Divorce in NJ can be filed as on either fault or no-fault grounds if one of the spouses has been a New Jersey residents for at least 12 months. The most common ground for divorce is no-fault “irreconcilable differences, which is much less stressful than fault-based grounds. There is no waiting period for a divorce in NJ however there are some timeframes that depend on the grounds of your divorce. For example, “irreconcilable differences” requires that these issues have been going on for 6 months or longer.
New Jersey has a moderate divorce rate through out the state which is 3.0 per 1,000 of the total population.
In annulment the marriage is dissolved as it never existed. Its grounds are rare and difficult to prove, making it not a much often opted option. To be on safe side and to avoid any substantial loss, divorce attorneys and lawyers can provide you with discrete services wherever required during the dissolution process.
Grounds for Divorce in NJ
In New Jersey, the petition for divorce must declare the appropriate grounds on the basis of which the divorce is declared. The petitioner must have been a resident of the State for at least a year before the case is filed.
The pertinent lawful ground will be upon which both the spouses substantially agree or that which the claimant proves to the court.
The divorce grounds in New Jersey are categorized in:
No-Fault Grounds for Divorce in New Jersey:
In New Jersey separation mostly occurs on one no-fault ground for divorce, which is:
Under this ground, the issues must have been going on for six months or longer. If the spouses have lived apart for a period of at least 18 consecutive months, a divorce in NJ has no waiting period. The same is true if the couple have only been married for six months or less. Beyond that, the waiting period can vary form county to county however there is a minimum 35 days permitted for the respondent to respond after papers are served.
Fault Grounds for Divorce in New Jersey:
The divorce grounds in New Jersey, under this type include:
Desertion or marital abandonment is normally wilful desertion which may be claimed after a year of a lack of sexual relations too. The abandonment must be for 12 consecutive months or longer.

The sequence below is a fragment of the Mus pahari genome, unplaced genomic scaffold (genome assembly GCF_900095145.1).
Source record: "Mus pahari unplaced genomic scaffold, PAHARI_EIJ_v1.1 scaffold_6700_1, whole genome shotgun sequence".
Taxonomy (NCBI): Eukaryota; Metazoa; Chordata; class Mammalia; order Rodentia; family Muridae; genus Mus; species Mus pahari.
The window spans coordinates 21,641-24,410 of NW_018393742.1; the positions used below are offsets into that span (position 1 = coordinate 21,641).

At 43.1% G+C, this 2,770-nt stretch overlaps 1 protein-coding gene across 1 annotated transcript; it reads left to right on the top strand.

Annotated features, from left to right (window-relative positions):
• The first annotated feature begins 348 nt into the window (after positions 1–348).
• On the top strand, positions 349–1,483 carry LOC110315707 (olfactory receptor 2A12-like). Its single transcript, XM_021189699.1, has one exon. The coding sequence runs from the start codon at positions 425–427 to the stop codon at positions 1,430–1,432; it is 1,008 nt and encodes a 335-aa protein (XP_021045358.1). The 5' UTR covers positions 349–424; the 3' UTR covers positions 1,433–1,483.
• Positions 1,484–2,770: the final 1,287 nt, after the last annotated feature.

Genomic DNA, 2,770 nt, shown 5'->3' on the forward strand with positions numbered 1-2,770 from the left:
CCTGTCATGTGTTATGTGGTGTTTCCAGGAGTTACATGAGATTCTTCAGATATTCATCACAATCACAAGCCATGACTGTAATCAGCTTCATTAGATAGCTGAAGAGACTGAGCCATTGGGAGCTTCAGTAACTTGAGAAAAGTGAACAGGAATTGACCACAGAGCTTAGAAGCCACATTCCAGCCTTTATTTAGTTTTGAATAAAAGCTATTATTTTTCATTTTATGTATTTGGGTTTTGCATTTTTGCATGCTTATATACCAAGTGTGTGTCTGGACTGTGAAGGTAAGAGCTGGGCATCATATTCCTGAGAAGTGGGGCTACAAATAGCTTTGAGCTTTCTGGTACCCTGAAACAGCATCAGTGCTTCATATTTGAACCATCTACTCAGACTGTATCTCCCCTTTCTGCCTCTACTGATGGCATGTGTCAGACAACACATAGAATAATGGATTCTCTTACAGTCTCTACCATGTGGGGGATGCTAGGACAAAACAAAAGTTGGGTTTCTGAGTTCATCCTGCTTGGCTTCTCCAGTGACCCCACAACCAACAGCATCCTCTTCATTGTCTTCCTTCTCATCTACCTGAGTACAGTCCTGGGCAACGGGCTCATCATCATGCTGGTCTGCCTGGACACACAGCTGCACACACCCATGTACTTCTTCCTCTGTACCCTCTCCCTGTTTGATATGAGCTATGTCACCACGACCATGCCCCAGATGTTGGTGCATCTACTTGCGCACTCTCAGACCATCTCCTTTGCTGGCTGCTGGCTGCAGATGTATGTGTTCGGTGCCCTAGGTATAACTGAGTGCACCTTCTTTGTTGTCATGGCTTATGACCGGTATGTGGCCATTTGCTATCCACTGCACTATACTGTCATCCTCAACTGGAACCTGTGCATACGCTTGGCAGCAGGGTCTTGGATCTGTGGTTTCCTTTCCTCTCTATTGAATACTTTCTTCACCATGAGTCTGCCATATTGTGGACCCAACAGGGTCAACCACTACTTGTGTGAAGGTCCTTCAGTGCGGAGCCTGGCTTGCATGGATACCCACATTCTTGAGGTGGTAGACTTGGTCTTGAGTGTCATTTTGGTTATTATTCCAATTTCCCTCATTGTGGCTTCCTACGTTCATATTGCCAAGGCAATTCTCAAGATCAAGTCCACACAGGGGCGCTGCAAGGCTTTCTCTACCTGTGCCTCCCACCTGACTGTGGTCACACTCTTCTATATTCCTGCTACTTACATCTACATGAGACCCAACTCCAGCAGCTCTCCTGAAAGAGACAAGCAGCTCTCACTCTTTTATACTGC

Extreme cruelty means any physical or mental cruel act which makes it offensive for other spouse in order to live with. It is a fault divorce ground in New Jersey. The court is free to decide which conduct was brutal enough according to the situation.
The State court law terms adultery as the rejection of the spouse coupled with out-of-marriage intimacy. The courts have held that “adultery is irrespective of the specific sexual acts performed”. Before the court the name of the person with whom the offending conduct was committed must be stated. Else the claimant must provide enough information proving the other spouse an adulterer to get a divorce on this divorce ground in New Jersey.
Addiction is not a common ground for divorce. To get a divorce under this divorce ground in NJ, you must show the proper involvement of the defendant’s in drugs or alcohol for a period of one year continuously preceding the filing of the complaint. The plaintiff must provide substantial evidence.
If the spouse is discovered mentally ill for a period of one year after the marriage and before the filing of the complaint, divorce shall be granted. But the primary issue for this ground for divorce is whether or not the spouse is able to function as a working partner in the marriage.
In New Jersey imprisonment serves as a ground for divorce. Divorce will be granted on this divorce ground in New Jersey when a spouse has been imprisoned for 18 or more months after the marriage and the married couple has not continued living together after the accountable is sent to prison.